Microsoft and Nokia are undoubtedly still two of the biggest names in the technology space today. Neither are strangers to innovation, with Microsoft having pioneered Windows 95, which became the most widely used operating system in the world; and Nokia once ruling the global handset business, with a market share that was 50% bigger than its nearest rival.

Of late however, neither company has been blessed with the same good fortune it once held. Both have slid down from pioneer status to, some may argue, copycat status. But could Microsoft’s acquisition of Nokia’s mobile phone arm now herald a new era for both these companies? And how do they ensure they can reclaim their status as the trailblazers in the industry?

The answer as I see it is simple. In order for Microsoft and Nokia to be the big brand names they once were, they need to first and foremost focus on their developers.

There’s no doubt that Microsoft and Nokia work with some of the finest developer talent, but improving the way they engage with them (as well as the extended developer community) is the key to their future prosperity. Successful developer programs have been shown to increase customer loyalty, reduce customer churn and increase revenue growth opportunities. In addition, developers can be important viral marketers for the brand.

So how do Microsoft and Nokia build and manage a joint community of developers that will help them achieve these objectives?

Making the case for developers
The first step is creating a solid developer program that will jointly serve the needs of both companies and their developers. Any program will, by default, prosper if the correct services and systems are applied. These should include acquisition, education, support and distribution.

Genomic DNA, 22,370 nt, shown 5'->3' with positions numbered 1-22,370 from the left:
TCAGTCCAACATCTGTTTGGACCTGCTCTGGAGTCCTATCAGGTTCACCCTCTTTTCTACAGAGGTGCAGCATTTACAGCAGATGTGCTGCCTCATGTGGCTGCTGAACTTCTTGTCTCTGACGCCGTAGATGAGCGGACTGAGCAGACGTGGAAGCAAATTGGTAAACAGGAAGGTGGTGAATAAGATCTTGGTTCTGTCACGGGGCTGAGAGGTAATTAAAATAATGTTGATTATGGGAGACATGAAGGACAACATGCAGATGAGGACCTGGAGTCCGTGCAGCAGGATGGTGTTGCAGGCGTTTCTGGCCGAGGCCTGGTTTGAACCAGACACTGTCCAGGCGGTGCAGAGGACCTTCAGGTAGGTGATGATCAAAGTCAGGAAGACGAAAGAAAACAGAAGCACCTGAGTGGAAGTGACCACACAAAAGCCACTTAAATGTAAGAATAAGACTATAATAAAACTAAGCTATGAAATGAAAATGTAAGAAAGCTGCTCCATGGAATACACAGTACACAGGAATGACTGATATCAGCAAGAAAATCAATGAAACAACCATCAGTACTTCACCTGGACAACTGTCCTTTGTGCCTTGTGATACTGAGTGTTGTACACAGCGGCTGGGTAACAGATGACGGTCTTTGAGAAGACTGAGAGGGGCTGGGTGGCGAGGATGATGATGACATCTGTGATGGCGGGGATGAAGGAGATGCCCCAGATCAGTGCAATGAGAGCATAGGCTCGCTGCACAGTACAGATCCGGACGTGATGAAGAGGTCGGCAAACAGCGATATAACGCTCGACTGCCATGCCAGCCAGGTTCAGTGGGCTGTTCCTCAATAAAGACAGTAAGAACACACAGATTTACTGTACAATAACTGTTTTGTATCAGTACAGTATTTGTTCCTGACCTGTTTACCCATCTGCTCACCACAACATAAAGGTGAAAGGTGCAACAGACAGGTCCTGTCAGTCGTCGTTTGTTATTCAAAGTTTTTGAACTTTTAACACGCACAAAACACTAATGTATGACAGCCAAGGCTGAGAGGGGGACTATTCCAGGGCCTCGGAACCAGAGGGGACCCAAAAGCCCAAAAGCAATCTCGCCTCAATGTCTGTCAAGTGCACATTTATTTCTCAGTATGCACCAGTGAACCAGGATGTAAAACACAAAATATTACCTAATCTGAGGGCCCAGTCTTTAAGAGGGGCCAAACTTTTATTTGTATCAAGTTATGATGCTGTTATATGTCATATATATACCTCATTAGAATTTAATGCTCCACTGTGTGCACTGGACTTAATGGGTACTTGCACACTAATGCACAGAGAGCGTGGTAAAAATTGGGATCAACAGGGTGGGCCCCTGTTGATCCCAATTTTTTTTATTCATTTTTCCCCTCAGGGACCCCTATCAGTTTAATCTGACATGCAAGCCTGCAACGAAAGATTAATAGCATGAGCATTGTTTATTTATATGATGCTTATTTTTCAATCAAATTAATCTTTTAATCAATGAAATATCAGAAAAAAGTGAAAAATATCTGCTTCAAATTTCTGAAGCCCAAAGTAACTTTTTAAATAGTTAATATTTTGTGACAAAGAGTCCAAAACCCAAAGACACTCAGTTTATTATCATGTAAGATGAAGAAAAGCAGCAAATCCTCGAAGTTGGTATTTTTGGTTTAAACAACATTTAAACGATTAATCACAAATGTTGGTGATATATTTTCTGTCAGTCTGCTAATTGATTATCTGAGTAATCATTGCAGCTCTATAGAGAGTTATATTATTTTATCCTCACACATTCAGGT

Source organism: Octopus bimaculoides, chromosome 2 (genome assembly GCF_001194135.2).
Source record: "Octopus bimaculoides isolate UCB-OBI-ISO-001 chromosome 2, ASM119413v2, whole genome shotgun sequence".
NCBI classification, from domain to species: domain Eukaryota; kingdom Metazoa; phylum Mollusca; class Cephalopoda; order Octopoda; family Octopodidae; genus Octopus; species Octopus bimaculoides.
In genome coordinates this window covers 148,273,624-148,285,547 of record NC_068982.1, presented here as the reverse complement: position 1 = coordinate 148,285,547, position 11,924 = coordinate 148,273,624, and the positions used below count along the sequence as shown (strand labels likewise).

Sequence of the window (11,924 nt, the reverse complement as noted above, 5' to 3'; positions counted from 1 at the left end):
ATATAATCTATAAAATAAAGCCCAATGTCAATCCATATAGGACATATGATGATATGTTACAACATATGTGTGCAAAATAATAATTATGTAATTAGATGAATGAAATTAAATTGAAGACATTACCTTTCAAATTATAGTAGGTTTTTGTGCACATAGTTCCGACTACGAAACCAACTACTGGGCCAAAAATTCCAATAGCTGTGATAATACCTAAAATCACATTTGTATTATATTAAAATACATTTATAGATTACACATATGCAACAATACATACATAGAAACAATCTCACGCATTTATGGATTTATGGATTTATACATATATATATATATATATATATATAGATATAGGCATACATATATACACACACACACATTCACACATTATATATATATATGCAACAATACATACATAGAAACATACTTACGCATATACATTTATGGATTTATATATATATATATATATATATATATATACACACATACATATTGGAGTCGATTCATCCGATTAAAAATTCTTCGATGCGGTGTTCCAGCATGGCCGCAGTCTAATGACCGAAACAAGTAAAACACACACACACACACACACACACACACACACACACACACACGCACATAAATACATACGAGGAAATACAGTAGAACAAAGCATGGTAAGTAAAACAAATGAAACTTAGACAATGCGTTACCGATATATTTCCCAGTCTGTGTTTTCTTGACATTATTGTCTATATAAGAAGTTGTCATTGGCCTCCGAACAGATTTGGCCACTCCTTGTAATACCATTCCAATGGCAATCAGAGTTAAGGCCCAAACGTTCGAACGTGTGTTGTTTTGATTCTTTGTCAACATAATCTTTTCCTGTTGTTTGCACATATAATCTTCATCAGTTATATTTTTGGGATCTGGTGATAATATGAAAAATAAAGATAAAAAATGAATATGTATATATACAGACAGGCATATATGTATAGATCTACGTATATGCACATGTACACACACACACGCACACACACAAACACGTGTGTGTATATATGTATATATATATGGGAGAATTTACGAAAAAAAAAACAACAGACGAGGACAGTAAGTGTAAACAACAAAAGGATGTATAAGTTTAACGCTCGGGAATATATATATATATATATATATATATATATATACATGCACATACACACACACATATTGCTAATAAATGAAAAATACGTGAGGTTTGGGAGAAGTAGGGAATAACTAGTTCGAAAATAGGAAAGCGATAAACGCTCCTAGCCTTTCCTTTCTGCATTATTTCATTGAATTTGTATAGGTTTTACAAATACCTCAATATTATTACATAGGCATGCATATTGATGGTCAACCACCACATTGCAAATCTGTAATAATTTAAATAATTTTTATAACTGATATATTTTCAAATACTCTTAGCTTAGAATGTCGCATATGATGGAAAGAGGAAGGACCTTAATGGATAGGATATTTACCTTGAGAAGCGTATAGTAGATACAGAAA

The main goal of the acquisition phase is to attract and retain registered developers to the program. In turn, those developers need to be educated and supported, which should result in an increase in their productivity. As mentioned already, getting a developer community working effectively results in an increase in ARPU (average revenue per user), increased data usage, and a reduction of the overall subscriber churn as customer satisfaction goes up. By understanding the specific goals and tactics of each of these steps in the developer program life cycle, a company will automatically start to achieve its core business goals.

The acquisition phase of the developer program life cycle is defined by the effort to attract an active and loyal developer audience for a program. Since it is natural for some developers to leave a program over time, acquisition is an ongoing activity throughout the lifespan of any developer program. In Microsoft and Nokia’s case, when launching a possible brand new program, the initial acquisition efforts are crucial in establishing the brand and value proposition correctly in the developer community. Done poorly, these initial acquisition activities can make future efforts much harder because a bad impression has already been made.